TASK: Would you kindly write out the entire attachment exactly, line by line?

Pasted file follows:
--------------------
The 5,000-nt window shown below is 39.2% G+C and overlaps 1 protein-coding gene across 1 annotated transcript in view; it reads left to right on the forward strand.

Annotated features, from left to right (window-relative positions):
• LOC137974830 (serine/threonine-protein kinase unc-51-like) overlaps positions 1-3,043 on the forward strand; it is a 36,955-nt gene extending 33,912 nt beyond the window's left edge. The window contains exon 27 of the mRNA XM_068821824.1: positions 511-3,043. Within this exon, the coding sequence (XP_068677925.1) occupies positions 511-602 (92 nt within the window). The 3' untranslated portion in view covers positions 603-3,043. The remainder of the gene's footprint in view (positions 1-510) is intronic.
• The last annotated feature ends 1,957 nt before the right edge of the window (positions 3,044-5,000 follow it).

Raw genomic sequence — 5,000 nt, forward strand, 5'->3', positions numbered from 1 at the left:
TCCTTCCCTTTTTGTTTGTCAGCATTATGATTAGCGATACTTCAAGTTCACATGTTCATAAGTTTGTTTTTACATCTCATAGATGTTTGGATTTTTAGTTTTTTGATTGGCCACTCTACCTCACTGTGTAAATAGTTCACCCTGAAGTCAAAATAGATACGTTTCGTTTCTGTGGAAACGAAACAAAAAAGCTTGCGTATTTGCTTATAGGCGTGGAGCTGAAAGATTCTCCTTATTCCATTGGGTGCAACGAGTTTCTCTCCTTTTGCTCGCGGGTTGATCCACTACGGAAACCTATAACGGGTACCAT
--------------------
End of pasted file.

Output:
The 5,000-nt window shown below is 39.2% G+C and overlaps 1 protein-coding gene across 1 annotated transcript in view; it reads left to right on the forward strand.

Annotated features, from left to right (window-relative positions):
• LOC137974830 (serine/threonine-protein kinase unc-51-like) overlaps positions 1-3,043 on the forward strand; it is a 36,955-nt gene extending 33,912 nt beyond the window's left edge. The window contains exon 27 of the mRNA XM_068821824.1: positions 511-3,043. Within this exon, the coding sequence (XP_068677925.1) occupies positions 511-602 (92 nt within the window). The 3' untranslated portion in view covers positions 603-3,043. The remainder of the gene's footprint in view (positions 1-510) is intronic.
• The last annotated feature ends 1,957 nt before the right edge of the window (positions 3,044-5,000 follow it).

Raw genomic sequence — 5,000 nt, forward strand, 5'->3', positions numbered from 1 at the left:
TCCTTCCCTTTTTGTTTGTCAGCATTATGATTAGCGATACTTCAAGTTCACATGTTCATAAGTTTGTTTTTACATCTCATAGATGTTTGGATTTTTAGTTTTTTGATTGGCCACTCTACCTCACTGTGTAAATAGTTCACCCTGAAGTCAAAATAGATACGTTTCGTTTCTGTGGAAACGAAACAAAAAAGCTTGCGTATTTGCTTATAGGCGTGGAGCTGAAAGATTCTCCTTATTCCATTGGGTGCAACGAGTTTCTCTCCTTTTGCTCGCGGGTTGATCCACTACGGAAACCTATAACGGGTACCAT